Double transat for Abu Dhabi Ocean Racing
The Abu Dhabi Ocean Racing tema is setting off on an 8,000 mile double Atlantic Ocean crossing for training purposes.
The journey from the team’s training base in Cascais, Portugal to Newport, Rhode Island is expected to take the nine man crew around 11 days and will be the Abu Dhabi Tourism & Culture Authority (TCA Abu Dhabi)-backed 2014/2015 syndicate’s longest offshore test so far.
Skipper Ian Walker says the voyage marks a major milestone in the preparation for Abu Dhabi’s second consecutive Volvo Ocean Race challenge: “So far we have completed a little over 7000 training miles on the new-look, Azzam. Our longest offshore sail to date was a four day 1500 mile training sail around Madeira, over to the North African coast and back to Cascais.
“There’s a big difference between these smaller trips and going offshore for 10 to 12 days. The transatlantic is going to be a big step up but I think that mentally it will be good for the team to be offshore for a long period. I often get asked what the hardest leg of the Volvo Ocean Race is. It’s always a difficult one to answer as each leg has its own challenges, but for sure the Atlantic crossing has seen some of the worst conditions for many of the teams in previous races. You must treat the Atlantic with the respect it deserves.”
During the journey the crew will continue to gather key performance data vital to identifying how to sail Azzam at peak performance come race time. However, Walker confirmed the sailors would be pushing the Abu Dhabi yacht just as hard as if it were a leg of the race.
“Everyone has been looking forward to this new training phase,” he said. “We’re going to be sailing in full race mode and our goal is simply to get to Newport as quickly as we can. We will be testing some of the race plans we have put in place.”
As well as putting Azzam through her paces offshore, the ADOR crew will also be taking careful notes about how best to approach Newport from the sea – intelligence which Walker says could be vital when they race into Newport next year at the end of the 5000-mile Volvo Ocean Race sixth leg from Itajaí in Brazil.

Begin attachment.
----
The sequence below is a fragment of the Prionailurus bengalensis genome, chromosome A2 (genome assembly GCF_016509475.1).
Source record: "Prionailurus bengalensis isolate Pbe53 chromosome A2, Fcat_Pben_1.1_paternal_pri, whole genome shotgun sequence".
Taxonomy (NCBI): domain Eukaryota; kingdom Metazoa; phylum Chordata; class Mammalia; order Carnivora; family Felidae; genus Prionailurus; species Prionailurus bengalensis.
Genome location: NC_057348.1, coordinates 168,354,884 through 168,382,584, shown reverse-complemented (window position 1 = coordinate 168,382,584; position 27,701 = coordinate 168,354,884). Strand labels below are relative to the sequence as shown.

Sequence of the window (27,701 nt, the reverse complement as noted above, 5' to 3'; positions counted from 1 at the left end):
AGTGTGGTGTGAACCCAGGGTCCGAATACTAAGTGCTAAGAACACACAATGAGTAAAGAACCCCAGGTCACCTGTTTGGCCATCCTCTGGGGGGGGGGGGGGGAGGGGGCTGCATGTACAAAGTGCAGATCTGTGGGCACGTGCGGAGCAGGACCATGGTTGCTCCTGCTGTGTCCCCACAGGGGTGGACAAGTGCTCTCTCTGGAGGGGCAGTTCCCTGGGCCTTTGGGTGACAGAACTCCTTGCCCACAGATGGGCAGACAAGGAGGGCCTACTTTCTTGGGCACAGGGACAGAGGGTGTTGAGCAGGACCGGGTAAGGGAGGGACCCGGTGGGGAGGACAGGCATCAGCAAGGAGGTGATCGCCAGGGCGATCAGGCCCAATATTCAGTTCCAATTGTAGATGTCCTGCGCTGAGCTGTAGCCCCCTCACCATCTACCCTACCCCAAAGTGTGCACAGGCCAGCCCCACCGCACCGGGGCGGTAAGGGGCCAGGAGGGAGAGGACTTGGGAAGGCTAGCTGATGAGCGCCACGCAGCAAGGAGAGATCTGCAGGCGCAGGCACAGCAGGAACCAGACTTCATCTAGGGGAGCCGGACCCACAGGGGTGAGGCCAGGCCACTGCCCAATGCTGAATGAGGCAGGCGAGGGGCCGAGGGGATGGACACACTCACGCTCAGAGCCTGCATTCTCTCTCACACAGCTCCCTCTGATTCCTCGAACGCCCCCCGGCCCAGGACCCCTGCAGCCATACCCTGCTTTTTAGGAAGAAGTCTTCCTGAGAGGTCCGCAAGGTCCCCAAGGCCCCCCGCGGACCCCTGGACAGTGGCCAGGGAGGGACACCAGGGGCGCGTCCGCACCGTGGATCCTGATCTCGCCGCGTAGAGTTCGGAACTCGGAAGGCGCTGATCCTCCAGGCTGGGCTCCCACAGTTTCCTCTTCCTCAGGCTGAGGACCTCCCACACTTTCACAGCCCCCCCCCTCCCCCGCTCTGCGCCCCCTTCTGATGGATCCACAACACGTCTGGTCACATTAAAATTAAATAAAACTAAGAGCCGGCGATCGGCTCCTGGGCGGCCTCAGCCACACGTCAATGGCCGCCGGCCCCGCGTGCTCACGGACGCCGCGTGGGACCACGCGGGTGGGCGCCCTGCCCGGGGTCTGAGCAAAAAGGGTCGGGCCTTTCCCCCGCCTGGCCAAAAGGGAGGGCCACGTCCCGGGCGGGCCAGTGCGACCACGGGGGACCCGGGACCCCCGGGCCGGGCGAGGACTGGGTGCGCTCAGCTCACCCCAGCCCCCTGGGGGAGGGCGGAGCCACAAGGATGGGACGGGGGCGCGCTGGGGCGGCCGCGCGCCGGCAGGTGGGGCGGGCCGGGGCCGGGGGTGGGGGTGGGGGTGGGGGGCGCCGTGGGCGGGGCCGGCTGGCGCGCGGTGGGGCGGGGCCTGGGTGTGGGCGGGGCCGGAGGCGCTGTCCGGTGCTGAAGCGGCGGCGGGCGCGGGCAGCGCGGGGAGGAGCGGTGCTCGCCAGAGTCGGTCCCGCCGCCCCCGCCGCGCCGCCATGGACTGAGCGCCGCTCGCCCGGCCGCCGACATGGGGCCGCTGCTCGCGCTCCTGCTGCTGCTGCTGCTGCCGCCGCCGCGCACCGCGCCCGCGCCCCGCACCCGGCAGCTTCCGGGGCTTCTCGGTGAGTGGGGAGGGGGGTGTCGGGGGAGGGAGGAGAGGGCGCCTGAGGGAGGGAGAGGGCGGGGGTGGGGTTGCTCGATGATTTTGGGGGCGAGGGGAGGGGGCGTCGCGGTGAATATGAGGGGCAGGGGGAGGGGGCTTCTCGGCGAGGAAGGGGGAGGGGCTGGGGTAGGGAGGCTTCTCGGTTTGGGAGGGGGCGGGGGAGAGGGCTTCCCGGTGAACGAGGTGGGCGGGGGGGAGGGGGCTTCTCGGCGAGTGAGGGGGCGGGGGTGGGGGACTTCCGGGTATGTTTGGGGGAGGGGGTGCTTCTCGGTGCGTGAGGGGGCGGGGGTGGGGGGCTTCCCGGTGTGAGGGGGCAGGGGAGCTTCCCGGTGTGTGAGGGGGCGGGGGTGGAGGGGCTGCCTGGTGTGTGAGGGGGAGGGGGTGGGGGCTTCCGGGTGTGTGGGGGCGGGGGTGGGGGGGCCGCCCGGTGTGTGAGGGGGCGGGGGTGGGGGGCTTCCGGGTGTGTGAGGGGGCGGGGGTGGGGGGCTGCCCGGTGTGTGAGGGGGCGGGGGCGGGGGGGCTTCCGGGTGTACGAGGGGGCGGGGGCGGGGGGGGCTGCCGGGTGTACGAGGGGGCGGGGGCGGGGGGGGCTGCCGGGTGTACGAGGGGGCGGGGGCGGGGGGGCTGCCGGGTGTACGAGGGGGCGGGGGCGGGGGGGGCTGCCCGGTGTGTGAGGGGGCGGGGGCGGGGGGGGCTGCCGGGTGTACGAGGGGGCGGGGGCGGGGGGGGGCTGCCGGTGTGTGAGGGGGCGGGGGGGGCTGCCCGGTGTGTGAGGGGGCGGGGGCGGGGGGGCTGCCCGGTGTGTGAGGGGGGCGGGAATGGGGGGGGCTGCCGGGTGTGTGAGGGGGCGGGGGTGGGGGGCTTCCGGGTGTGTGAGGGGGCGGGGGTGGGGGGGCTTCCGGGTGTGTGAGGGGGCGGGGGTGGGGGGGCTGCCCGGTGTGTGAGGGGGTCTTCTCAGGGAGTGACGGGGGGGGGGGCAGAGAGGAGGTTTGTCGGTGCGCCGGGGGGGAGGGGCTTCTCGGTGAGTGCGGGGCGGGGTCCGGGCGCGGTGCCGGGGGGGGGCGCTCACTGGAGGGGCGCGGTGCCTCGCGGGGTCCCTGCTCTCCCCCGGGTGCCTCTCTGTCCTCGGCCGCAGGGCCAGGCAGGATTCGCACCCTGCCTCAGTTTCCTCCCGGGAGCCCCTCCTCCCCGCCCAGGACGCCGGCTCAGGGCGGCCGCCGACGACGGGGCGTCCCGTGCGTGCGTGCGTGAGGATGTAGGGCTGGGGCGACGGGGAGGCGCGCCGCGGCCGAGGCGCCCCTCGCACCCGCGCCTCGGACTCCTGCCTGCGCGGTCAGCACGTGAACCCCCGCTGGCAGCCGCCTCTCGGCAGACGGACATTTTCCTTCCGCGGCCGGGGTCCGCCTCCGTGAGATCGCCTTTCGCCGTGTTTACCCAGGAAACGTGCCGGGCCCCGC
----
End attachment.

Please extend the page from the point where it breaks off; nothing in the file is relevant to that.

“I’ve raced in Newport and the surrounding waters many times before but of course it is very different prospect when you arrive somewhere by sea rather than landing on an airplane and driving to the regatta,” he said. “Getting the final miles of a leg right can make the difference between winning and losing. In the last race at the end of Leg 7 from Miami we managed to hold on to first place by mere minutes in really tricky winds and currents near the finish in Lisbon, mainly because we had sailed that area several times during training.”
UAE sailor and Olympian Adil Khalid says setting off on this first Atlantic crossing for the new Volvo Ocean 65 Azzam yacht recalled memories of Leg 7 and the battering the fleet took from a fierce storm around halfway across.
“Crossing the Atlantic is always a big challenge because you have to deal with whatever the weather throws at you. I remember how brutal the storm conditions were mid-Atlantic in the last race, the wind screaming in the rigging and the driving rain stinging your face.
“Every member of the crew is ready for this crossing and we’re all itching to see how Azzam can perform in the open ocean. We’re all prepared to take on the Atlantic. I can’t wait.”
Sailing in ‘race mode’ means Azzam will be fully loaded with one tonne of crew gear, tools and spares, and enough provisions to keep the hard working sailors fed.
“Weight on racing boats translates directly into a reduction in speed,” ADOR’s Irish bowman Justin Slattery explained. “We would need about 500 litres of water to last us 10 days at sea and this would obviously slow us down dramatically, so part of our daily routine is to produce our own. Using Azzam’s watermaker we can convert as much as 50 litres of sea water into drinking water each day. This small piece of equipment is probably the most important item on the yacht. We can go without food for many days, but without water the situation deteriorates extremely rapidly”.
When Azzam arrives in Newport there’ll be just a few days of turnaround time to get her ready again before the return Atlantic crossing on July 9. On the return journey Azzam will head for England’s south coast for an appearance at one of the world’s highest profile annual regattas, Cowes Week on the Isle of Wight, and to compete in the 2000-mile Round Britain and Ireland Race.